It would be easy to assume conventional evolutionary heritage and have humans move into caves later, but in this otherwise world, the surface was never habitable. Given the somewhat axiomatic scientific consensus that bipedal adaptation is a culmination of surviving the geological transition to a grassland habitat (where it allegedly facilitated long treks and enabled vision over the grass), I'm not sure if I can realistically supplant man's arboreal primate lineage to caves. Clearly, vision is not a priority in the dark and trees are not common in caves.

While there are a few glaring dietary and physiological riddles I couldn't resolve, I still felt there was enough trait overlap to merit an attempt. Namely, the traits of climbing and skills to hunt insects seemed reasonable enough to assume a plausible primate-like troglophauna.


If we accept primate-like troglophauna as an immutable part of my world, what is a plausible evolutionary narrative for the emergence of bipedalism?


1 Answer 1


Tree root tunnels:

If you had cave formations with lots of vertical shafts, climbing would be a premium ability, like with trees. Easily moving up and down these would be a big advantage. So simian isn't problem, full-biped gets tricky. Perhaps there is some food source requiring short simians to need to reach up & pick stuff off high ceilings? They'd be competing with animals that could cling to walls and ceilings.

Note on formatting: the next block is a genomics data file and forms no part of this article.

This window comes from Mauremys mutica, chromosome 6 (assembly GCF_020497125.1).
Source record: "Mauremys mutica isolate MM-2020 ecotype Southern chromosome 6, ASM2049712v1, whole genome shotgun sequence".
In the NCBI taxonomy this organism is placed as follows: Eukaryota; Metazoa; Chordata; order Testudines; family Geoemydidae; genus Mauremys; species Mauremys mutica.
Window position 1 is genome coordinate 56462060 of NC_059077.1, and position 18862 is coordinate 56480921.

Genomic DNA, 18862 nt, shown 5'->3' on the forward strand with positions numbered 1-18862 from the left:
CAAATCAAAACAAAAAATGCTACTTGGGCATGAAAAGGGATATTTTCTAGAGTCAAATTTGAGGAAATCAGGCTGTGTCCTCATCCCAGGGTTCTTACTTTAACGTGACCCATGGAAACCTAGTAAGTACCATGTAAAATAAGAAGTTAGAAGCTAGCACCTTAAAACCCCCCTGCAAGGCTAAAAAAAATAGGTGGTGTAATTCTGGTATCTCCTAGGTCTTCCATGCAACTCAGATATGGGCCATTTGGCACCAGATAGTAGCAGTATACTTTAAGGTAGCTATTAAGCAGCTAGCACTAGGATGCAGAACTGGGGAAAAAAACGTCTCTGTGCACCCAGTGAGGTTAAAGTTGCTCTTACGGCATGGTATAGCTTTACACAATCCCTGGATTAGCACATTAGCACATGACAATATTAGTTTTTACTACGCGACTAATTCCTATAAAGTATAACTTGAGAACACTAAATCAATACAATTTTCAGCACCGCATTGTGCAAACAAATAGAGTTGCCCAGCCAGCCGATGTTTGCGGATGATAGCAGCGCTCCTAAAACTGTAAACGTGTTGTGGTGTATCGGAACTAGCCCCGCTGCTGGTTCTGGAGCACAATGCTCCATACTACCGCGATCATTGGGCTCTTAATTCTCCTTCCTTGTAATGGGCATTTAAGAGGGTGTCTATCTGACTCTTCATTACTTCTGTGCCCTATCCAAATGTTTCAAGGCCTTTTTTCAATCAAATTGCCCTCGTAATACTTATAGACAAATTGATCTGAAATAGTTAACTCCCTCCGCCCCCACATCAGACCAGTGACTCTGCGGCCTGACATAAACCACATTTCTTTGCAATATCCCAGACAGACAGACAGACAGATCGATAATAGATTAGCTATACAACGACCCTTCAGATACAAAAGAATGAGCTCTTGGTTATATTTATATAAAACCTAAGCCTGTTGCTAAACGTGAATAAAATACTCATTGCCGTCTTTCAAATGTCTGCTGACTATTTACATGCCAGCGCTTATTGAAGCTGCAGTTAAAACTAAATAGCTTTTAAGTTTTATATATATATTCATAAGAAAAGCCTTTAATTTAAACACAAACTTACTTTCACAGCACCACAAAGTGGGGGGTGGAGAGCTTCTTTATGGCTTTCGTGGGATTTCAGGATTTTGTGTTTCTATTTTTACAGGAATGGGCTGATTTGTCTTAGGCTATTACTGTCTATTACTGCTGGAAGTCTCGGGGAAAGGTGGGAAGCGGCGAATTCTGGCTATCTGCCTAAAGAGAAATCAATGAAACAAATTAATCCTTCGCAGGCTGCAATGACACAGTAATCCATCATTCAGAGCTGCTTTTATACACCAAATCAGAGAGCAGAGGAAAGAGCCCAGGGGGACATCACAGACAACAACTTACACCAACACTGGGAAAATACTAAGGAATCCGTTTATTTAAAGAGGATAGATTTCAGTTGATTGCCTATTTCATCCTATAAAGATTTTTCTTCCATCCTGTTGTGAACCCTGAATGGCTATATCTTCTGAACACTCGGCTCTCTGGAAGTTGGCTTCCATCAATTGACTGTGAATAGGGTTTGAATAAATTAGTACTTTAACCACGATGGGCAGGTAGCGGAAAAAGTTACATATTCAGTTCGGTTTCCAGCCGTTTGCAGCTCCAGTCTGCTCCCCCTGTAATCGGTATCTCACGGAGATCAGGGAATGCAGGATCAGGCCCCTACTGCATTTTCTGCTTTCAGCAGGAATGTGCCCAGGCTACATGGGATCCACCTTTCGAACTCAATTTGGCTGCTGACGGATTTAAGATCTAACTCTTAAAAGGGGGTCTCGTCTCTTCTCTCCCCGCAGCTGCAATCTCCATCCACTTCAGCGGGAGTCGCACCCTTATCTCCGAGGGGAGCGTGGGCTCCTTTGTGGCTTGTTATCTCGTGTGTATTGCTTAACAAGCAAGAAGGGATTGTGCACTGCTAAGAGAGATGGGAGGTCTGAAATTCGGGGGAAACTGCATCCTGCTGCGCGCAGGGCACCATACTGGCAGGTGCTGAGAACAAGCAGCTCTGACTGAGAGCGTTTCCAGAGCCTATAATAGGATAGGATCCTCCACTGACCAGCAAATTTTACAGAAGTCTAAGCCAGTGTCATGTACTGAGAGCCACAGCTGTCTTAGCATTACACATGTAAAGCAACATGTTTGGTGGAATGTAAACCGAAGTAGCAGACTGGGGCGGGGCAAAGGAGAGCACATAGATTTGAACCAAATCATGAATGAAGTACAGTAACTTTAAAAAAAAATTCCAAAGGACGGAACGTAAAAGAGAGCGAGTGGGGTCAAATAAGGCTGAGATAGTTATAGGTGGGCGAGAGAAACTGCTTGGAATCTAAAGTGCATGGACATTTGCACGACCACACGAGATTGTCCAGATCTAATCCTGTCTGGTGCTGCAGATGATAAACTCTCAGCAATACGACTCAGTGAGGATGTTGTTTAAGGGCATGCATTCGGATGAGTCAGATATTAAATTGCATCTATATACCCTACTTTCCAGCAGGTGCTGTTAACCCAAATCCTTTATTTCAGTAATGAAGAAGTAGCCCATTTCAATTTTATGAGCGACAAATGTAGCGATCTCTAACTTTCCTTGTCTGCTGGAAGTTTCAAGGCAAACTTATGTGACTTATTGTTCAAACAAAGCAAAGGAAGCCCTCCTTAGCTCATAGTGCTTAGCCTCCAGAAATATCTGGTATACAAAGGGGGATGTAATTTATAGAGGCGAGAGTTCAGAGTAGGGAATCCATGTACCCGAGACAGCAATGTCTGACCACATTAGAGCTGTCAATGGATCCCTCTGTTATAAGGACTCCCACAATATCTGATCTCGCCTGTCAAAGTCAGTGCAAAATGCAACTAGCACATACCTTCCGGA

Maybe your surface IS habitable, but not to animals (plants that feed on gamma radiation? Chemical deposition from space?) The "trees" can cut rock to establish their root systems. Plants have deep roots to reach buried water sources, and the left-over tunnels from roots are vertical shafts. Vital chemical and gas exchange reactions are done deep underground and away from harsh surface conditions.

Here's where horizontal connecting shafts come in. Maybe there's no weather, possibly the surface is a vacuum, and some of the same plants drill sideways shafts to spread. Fruits lure animals like simians to pick them, and then follow the shafts left by dead "trees", leave seeds in new locations, and give rise to new plants. Picking fruit from tunnels helps with food supply issues. your troglodyte simians might also feed on the creatures that feed on the fruits. The sideways tunnels would need to be made of a certain height to induce organisms to be tall. This could mean other species with long arms, long necks, etc.

It's just a thin ecosystem, but you're talking an odd world with no regular surface life. Fill out additional roles for more plants, fungiforms, and animals.


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